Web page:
From Power School to PA School
September 18, 2017
Health sciences alumnus Vincent Russell `15 is a planner who doesn’t shy away from a challenge when it comes to taking care of his family. It’s what motivated him to join the U.S. Navy Nuclear Power School right out of high school. It’s also what motivated him to quit his civilian job and attend Drexel University as a full-time student.
Nuclear Power School isn’t easy to get into, nor was it something Russell really liked. He chose it because he wanted to go to college and the nuclear field would give him the most money toward his education. It’s an academically demanding program, notably one of the toughest in the U.S. military. Students spend upwards of 50 hours a week on their studies of engineering fundamentals, nuclear physics, chemistry, health physics and more. He may not have known this at the time, but this fast paced, exacting curriculum was the best preparation for CNHP’s health sciences program and eventually physician assistant school.
He remained in the Navy until 2009 before moving into commercial nuclear power at PSEG in southern New Jersey. “I stayed in a little bit longer than I had planned to initially because one, I was doing pretty well, and two, I had a family to take care of,” Russell offered. He was really good at what he did, but he didn’t enjoy it. “It really didn't seem to make a difference whether I was in the military or in commercial, so I talked to my wife, and with my veteran's benefits, we both agreed I could pursue a career in medicine,” he added. He applied to Drexel with the ultimate goal of being a physician assistant. It took nearly 18 months to get everything in place. Remember, he’s a planner. They sold their house to downsize and moved closer to Philadelphia and when he was accepted at CNHP, he quit his job and went to school full-time. CNHP’s advisors were very helpful in figuring out what would transfer from the undergraduate degree in human resources management he got at The New School while still in the Navy. “I was able to basically take a full load for seven quarters and received a Bachelor of Science in Health Science while I was getting all my prerequisite courses done for PA school,” Russell said. “And we had a baby. My daughter was born December of the second quarter that I was at Drexel,” he beamed.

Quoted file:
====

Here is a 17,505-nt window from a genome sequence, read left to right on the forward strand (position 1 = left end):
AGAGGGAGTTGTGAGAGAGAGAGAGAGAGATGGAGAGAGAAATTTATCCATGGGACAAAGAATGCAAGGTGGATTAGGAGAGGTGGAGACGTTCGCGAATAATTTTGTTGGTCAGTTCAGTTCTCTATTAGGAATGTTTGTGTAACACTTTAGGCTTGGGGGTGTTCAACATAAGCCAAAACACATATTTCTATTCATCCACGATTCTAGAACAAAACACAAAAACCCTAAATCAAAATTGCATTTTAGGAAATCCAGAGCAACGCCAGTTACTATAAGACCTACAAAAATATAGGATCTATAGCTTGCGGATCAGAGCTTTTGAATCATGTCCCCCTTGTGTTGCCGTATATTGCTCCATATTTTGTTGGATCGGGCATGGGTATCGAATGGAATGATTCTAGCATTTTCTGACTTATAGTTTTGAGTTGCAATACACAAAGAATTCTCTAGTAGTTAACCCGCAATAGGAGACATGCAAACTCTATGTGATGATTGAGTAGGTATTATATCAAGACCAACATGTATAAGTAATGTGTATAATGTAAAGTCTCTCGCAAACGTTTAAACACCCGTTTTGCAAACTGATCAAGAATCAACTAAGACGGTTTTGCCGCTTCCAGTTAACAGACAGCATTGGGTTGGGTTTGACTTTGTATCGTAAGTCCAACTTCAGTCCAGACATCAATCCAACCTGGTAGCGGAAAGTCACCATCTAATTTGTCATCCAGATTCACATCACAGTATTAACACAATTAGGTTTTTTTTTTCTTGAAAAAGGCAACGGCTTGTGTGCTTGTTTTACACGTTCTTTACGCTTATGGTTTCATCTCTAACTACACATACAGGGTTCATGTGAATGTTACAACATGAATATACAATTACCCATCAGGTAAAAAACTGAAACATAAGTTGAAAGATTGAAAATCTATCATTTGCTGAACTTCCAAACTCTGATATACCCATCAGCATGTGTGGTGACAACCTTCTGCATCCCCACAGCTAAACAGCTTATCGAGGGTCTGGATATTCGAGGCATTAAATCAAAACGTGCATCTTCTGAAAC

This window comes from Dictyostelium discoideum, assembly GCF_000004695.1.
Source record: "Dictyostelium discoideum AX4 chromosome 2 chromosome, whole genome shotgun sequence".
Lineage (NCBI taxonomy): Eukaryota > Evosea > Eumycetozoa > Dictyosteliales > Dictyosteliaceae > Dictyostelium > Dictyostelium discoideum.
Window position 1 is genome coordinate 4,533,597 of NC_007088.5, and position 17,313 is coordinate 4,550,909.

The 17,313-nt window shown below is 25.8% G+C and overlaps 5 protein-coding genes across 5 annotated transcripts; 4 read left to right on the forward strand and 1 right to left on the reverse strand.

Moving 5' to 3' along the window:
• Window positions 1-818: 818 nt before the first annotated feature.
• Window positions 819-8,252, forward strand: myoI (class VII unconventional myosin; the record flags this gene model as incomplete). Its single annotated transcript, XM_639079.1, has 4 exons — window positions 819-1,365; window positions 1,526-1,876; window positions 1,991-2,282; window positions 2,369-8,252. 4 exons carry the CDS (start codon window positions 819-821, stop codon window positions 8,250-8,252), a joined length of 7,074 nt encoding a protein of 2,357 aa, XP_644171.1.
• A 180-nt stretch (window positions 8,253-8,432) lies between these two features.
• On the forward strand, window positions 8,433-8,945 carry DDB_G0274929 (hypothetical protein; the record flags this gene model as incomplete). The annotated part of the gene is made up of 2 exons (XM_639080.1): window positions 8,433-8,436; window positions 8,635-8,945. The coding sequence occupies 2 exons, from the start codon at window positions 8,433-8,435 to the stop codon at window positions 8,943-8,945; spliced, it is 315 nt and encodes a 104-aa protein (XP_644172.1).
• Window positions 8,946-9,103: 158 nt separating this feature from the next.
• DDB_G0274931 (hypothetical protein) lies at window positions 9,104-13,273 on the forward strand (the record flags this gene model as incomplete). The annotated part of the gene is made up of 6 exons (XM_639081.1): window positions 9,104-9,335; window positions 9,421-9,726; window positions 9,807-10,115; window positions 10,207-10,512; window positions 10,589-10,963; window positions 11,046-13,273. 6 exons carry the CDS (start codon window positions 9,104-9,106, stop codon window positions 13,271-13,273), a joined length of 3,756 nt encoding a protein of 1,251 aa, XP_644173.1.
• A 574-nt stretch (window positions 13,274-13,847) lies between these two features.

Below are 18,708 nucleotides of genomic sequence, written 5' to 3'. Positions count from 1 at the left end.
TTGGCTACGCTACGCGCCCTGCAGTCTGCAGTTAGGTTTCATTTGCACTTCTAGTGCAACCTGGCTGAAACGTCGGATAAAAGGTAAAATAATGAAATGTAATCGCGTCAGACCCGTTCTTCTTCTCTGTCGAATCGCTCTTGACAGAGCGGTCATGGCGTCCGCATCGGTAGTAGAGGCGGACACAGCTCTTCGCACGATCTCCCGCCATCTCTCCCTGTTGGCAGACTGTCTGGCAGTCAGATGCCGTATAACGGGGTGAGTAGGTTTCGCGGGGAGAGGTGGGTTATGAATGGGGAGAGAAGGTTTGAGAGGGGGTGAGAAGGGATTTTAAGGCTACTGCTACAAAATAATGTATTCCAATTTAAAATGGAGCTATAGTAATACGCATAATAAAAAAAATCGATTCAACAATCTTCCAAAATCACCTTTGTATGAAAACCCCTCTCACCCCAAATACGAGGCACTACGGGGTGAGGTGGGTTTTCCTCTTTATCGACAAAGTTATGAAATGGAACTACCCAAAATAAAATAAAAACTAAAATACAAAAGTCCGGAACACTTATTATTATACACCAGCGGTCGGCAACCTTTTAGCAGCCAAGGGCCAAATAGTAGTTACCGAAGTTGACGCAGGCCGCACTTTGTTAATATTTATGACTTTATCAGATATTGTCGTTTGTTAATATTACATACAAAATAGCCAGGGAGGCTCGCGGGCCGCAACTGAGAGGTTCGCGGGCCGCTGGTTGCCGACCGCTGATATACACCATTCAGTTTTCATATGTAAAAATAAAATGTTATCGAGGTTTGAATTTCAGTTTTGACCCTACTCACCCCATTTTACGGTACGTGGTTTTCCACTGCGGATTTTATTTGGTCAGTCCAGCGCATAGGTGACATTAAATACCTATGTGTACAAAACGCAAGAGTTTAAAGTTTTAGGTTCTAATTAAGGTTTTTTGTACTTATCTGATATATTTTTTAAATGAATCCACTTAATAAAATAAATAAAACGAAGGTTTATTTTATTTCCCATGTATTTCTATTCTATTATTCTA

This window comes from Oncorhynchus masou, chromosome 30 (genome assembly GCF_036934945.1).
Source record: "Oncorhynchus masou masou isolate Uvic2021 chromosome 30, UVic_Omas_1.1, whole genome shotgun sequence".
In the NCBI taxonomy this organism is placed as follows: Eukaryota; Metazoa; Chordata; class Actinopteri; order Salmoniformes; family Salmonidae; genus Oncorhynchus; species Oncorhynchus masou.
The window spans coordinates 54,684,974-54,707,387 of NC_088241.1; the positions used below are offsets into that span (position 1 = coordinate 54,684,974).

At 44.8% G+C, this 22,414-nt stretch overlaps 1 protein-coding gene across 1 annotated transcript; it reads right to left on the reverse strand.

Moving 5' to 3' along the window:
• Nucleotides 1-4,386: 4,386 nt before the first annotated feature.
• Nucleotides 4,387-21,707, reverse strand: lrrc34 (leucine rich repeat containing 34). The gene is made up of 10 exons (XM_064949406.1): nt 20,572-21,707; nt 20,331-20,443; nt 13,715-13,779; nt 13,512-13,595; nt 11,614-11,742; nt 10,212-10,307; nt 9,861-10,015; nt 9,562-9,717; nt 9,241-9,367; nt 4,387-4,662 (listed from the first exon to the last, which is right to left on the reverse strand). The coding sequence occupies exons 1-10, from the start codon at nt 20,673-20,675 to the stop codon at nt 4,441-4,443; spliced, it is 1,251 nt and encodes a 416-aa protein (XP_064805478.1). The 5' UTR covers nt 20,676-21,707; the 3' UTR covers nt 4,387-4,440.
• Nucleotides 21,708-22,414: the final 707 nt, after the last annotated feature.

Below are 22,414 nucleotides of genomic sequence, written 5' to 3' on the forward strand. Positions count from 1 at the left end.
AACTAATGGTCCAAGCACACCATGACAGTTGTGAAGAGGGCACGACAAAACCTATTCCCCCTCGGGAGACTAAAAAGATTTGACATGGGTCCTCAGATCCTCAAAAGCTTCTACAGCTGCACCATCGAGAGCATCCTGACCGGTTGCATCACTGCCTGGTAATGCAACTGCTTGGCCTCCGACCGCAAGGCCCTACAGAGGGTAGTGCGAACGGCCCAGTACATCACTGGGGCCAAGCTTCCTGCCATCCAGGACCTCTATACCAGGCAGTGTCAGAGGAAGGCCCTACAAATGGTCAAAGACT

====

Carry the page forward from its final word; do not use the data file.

Russell was under the gun to finish his degree. There are constraints with the GI Bill, so in order to finish, he didn’t do any co-ops. “I barely finished it in time. I actually had ten days overlap between my last quarter at Drexel and my first term at PA school,” he remembered. Despite how quickly his time went at CNHP, he got the most of every single minute. Russell admits that he’s always been good at the sciences, but he said where he saw the biggest growth was in his enthusiasm for research. Required for health sciences, he took a third part of the research practicum and was able to work directly with Janell Mensinger, PhD who does her research work with obesity among other things. “I’d taken one of her classes before. Another student and I got to do an analysis of some of her past research and were able to present it at one of the Renfrew conferences,” he said. “I saw the ins and outs of research, statistical analyses and how the whole process works. Then to be able to explain it to people who are interested in this research was a really good experience for me,” Russell added. Even for someone as educated as Russell, he confessed that some of his courses, like genetics, were difficult but really good. Between that, the research and the pace of the quarter system, he found himself well-prepared for what would be expected of him in PA school.